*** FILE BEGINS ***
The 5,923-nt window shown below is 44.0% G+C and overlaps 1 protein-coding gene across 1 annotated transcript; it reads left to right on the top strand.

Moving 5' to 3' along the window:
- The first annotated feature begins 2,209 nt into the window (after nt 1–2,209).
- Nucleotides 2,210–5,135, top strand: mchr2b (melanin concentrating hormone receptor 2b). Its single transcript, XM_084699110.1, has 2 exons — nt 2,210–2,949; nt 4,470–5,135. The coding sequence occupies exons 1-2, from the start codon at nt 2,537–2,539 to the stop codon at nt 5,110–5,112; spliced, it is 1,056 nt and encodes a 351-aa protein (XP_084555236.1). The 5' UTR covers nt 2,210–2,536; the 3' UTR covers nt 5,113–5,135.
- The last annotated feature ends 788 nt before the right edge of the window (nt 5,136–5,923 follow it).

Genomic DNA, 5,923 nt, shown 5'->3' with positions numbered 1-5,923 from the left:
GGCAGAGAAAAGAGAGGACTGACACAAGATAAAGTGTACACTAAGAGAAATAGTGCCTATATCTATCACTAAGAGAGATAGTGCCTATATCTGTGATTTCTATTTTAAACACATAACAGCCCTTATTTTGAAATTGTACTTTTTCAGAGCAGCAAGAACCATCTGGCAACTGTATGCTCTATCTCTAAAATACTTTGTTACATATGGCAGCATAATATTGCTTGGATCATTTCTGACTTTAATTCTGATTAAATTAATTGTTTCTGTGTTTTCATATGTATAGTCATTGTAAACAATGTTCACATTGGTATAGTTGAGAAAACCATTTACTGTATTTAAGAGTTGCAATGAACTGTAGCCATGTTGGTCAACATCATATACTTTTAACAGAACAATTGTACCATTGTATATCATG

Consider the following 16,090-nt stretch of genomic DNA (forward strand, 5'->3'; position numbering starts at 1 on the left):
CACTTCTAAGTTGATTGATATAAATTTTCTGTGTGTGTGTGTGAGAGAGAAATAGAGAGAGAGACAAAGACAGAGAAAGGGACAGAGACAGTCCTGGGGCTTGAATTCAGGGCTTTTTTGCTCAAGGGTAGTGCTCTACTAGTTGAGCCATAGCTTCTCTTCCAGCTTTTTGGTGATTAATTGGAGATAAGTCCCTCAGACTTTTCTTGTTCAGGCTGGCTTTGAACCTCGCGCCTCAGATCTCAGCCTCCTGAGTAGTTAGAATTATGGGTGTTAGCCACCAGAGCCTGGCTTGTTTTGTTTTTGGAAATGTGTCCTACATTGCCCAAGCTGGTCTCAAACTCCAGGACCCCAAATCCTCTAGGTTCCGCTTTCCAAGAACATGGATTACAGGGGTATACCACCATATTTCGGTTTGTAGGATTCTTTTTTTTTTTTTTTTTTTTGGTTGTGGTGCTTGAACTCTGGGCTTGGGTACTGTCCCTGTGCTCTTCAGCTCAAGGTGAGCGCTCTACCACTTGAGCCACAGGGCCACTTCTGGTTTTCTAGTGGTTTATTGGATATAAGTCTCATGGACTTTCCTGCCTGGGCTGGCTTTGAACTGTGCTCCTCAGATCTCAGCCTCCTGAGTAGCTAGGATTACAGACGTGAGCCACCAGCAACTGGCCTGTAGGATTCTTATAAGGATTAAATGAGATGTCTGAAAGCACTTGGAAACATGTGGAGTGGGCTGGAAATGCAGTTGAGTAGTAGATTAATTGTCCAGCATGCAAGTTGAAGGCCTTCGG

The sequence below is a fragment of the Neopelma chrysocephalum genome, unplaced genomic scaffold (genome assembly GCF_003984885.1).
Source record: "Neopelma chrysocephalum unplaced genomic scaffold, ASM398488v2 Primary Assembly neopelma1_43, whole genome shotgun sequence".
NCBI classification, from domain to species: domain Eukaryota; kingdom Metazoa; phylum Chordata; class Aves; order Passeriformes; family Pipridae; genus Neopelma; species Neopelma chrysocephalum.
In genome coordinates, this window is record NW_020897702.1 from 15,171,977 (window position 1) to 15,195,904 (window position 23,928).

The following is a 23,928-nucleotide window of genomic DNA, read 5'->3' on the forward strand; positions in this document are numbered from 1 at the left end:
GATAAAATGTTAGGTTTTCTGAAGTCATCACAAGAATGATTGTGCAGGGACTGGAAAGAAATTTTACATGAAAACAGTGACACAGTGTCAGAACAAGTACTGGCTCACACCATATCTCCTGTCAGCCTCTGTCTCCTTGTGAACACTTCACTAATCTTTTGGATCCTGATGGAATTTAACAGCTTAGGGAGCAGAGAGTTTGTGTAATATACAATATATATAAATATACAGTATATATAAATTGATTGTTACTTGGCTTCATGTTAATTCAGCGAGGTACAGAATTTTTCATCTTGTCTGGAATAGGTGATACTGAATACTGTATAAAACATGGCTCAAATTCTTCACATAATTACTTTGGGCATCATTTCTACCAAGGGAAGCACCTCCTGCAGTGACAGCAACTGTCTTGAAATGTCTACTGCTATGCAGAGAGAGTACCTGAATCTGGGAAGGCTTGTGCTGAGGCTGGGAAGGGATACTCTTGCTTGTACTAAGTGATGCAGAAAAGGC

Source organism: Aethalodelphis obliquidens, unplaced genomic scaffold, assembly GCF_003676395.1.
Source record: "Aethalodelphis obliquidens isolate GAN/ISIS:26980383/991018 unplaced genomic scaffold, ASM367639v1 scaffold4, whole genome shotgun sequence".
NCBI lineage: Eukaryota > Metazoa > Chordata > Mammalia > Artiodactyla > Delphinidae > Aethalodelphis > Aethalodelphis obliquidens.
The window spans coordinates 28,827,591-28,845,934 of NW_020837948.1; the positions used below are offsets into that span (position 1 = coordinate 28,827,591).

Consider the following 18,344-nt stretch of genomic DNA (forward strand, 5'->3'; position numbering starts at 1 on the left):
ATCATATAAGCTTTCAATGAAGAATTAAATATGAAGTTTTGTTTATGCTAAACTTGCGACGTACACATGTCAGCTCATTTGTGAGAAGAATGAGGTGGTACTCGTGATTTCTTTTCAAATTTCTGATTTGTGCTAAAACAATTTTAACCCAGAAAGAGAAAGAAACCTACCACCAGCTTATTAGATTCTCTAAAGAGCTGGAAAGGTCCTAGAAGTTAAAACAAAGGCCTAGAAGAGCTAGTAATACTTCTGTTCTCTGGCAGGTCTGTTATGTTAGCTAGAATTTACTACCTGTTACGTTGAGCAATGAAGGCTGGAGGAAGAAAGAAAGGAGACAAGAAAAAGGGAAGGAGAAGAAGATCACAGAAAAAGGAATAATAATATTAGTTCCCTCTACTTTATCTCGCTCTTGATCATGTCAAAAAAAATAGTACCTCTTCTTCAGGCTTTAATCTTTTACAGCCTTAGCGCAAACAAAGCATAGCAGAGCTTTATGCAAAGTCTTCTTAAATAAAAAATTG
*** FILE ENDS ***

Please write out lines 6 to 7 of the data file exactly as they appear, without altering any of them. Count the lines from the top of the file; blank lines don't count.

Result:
Genomic DNA, 5,923 nt, shown 5'->3' with positions numbered 1-5,923 from the left:
GGCAGAGAAAAGAGAGGACTGACACAAGATAAAGTGTACACTAAGAGAAATAGTGCCTATATCTATCACTAAGAGAGATAGTGCCTATATCTGTGATTTCTATTTTAAACACATAACAGCCCTTATTTTGAAATTGTACTTTTTCAGAGCAGCAAGAACCATCTGGCAACTGTATGCTCTATCTCTAAAATACTTTGTTACATATGGCAGCATAATATTGCTTGGATCATTTCTGACTTTAATTCTGATTAAATTAATTGTTTCTGTGTTTTCATATGTATAGTCATTGTAAACAATGTTCACATTGGTATAGTTGAGAAAACCATTTACTGTATTTAAGAGTTGCAATGAACTGTAGCCATGTTGGTCAACATCATATACTTTTAACAGAACAATTGTACCATTGTATATCATG